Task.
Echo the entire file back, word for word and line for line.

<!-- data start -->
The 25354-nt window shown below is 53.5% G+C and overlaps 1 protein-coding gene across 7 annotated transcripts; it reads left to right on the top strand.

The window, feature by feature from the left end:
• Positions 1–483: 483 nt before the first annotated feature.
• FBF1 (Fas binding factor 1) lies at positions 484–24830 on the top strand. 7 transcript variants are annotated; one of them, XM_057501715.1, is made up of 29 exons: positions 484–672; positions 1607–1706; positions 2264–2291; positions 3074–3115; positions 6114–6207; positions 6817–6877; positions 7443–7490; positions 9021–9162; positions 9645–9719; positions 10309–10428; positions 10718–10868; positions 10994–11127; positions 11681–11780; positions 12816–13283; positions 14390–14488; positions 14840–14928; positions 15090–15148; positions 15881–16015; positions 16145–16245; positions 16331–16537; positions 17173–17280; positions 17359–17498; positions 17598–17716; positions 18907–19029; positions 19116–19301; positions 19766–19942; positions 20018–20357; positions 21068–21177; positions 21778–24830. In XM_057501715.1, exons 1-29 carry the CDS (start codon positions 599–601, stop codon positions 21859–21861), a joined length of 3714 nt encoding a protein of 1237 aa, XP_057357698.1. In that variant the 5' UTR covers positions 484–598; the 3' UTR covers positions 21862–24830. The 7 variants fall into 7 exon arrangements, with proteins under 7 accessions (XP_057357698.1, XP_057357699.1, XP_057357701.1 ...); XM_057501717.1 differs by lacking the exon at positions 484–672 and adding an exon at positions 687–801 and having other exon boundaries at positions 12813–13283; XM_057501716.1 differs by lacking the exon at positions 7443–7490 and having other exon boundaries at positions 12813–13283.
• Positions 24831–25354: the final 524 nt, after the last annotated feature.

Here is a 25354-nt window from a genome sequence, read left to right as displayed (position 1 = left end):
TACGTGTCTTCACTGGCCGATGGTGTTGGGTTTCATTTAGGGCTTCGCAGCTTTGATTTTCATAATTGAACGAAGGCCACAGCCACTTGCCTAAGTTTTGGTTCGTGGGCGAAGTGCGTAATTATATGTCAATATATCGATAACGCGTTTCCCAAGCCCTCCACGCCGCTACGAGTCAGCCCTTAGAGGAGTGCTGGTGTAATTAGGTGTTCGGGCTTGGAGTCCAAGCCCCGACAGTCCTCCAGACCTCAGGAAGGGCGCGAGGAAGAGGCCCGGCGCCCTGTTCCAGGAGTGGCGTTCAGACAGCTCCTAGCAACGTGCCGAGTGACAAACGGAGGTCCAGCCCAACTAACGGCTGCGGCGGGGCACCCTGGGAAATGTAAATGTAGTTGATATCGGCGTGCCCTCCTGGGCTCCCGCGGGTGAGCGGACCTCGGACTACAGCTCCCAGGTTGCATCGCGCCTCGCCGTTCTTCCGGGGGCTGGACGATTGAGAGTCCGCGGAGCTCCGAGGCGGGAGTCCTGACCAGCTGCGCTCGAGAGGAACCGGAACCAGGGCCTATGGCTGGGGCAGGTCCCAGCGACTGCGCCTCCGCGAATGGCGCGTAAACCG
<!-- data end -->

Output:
The 25354-nt window shown below is 53.5% G+C and overlaps 1 protein-coding gene across 7 annotated transcripts; it reads left to right on the top strand.

The window, feature by feature from the left end:
• Positions 1–483: 483 nt before the first annotated feature.
• FBF1 (Fas binding factor 1) lies at positions 484–24830 on the top strand. 7 transcript variants are annotated; one of them, XM_057501715.1, is made up of 29 exons: positions 484–672; positions 1607–1706; positions 2264–2291; positions 3074–3115; positions 6114–6207; positions 6817–6877; positions 7443–7490; positions 9021–9162; positions 9645–9719; positions 10309–10428; positions 10718–10868; positions 10994–11127; positions 11681–11780; positions 12816–13283; positions 14390–14488; positions 14840–14928; positions 15090–15148; positions 15881–16015; positions 16145–16245; positions 16331–16537; positions 17173–17280; positions 17359–17498; positions 17598–17716; positions 18907–19029; positions 19116–19301; positions 19766–19942; positions 20018–20357; positions 21068–21177; positions 21778–24830. In XM_057501715.1, exons 1-29 carry the CDS (start codon positions 599–601, stop codon positions 21859–21861), a joined length of 3714 nt encoding a protein of 1237 aa, XP_057357698.1. In that variant the 5' UTR covers positions 484–598; the 3' UTR covers positions 21862–24830. The 7 variants fall into 7 exon arrangements, with proteins under 7 accessions (XP_057357698.1, XP_057357699.1, XP_057357701.1 ...); XM_057501717.1 differs by lacking the exon at positions 484–672 and adding an exon at positions 687–801 and having other exon boundaries at positions 12813–13283; XM_057501716.1 differs by lacking the exon at positions 7443–7490 and having other exon boundaries at positions 12813–13283.
• Positions 24831–25354: the final 524 nt, after the last annotated feature.

Here is a 25354-nt window from a genome sequence, read left to right as displayed (position 1 = left end):
TACGTGTCTTCACTGGCCGATGGTGTTGGGTTTCATTTAGGGCTTCGCAGCTTTGATTTTCATAATTGAACGAAGGCCACAGCCACTTGCCTAAGTTTTGGTTCGTGGGCGAAGTGCGTAATTATATGTCAATATATCGATAACGCGTTTCCCAAGCCCTCCACGCCGCTACGAGTCAGCCCTTAGAGGAGTGCTGGTGTAATTAGGTGTTCGGGCTTGGAGTCCAAGCCCCGACAGTCCTCCAGACCTCAGGAAGGGCGCGAGGAAGAGGCCCGGCGCCCTGTTCCAGGAGTGGCGTTCAGACAGCTCCTAGCAACGTGCCGAGTGACAAACGGAGGTCCAGCCCAACTAACGGCTGCGGCGGGGCACCCTGGGAAATGTAAATGTAGTTGATATCGGCGTGCCCTCCTGGGCTCCCGCGGGTGAGCGGACCTCGGACTACAGCTCCCAGGTTGCATCGCGCCTCGCCGTTCTTCCGGGGGCTGGACGATTGAGAGTCCGCGGAGCTCCGAGGCGGGAGTCCTGACCAGCTGCGCTCGAGAGGAACCGGAACCAGGGCCTATGGCTGGGGCAGGTCCCAGCGACTGCGCCTCCGCGAATGGCGCGTAAACCG